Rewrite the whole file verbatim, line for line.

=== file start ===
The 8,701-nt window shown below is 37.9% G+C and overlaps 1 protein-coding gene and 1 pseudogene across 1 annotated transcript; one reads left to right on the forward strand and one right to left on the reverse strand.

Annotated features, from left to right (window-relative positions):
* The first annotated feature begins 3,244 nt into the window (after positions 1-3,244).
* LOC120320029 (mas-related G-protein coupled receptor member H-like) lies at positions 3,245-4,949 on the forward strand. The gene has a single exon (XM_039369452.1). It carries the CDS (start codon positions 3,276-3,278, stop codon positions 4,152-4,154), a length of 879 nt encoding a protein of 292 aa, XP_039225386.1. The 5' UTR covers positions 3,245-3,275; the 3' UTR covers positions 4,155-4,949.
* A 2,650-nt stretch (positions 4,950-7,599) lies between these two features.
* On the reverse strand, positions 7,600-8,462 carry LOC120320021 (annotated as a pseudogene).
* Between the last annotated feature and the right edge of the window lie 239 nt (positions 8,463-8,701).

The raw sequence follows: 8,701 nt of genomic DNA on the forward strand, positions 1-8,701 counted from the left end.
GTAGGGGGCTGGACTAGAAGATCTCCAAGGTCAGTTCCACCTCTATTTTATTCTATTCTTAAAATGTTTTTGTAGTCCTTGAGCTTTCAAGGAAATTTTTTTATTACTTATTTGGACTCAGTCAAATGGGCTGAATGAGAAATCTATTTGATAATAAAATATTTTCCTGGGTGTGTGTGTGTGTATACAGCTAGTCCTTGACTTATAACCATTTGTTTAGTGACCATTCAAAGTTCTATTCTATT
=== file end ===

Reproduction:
The 8,701-nt window shown below is 37.9% G+C and overlaps 1 protein-coding gene and 1 pseudogene across 1 annotated transcript; one reads left to right on the forward strand and one right to left on the reverse strand.

Annotated features, from left to right (window-relative positions):
* The first annotated feature begins 3,244 nt into the window (after positions 1-3,244).
* LOC120320029 (mas-related G-protein coupled receptor member H-like) lies at positions 3,245-4,949 on the forward strand. The gene has a single exon (XM_039369452.1). It carries the CDS (start codon positions 3,276-3,278, stop codon positions 4,152-4,154), a length of 879 nt encoding a protein of 292 aa, XP_039225386.1. The 5' UTR covers positions 3,245-3,275; the 3' UTR covers positions 4,155-4,949.
* A 2,650-nt stretch (positions 4,950-7,599) lies between these two features.
* On the reverse strand, positions 7,600-8,462 carry LOC120320021 (annotated as a pseudogene).
* Between the last annotated feature and the right edge of the window lie 239 nt (positions 8,463-8,701).

The raw sequence follows: 8,701 nt of genomic DNA on the forward strand, positions 1-8,701 counted from the left end.
GTAGGGGGCTGGACTAGAAGATCTCCAAGGTCAGTTCCACCTCTATTTTATTCTATTCTTAAAATGTTTTTGTAGTCCTTGAGCTTTCAAGGAAATTTTTTTATTACTTATTTGGACTCAGTCAAATGGGCTGAATGAGAAATCTATTTGATAATAAAATATTTTCCTGGGTGTGTGTGTGTGTATACAGCTAGTCCTTGACTTATAACCATTTGTTTAGTGACCATTCAAAGTTCTATTCTATT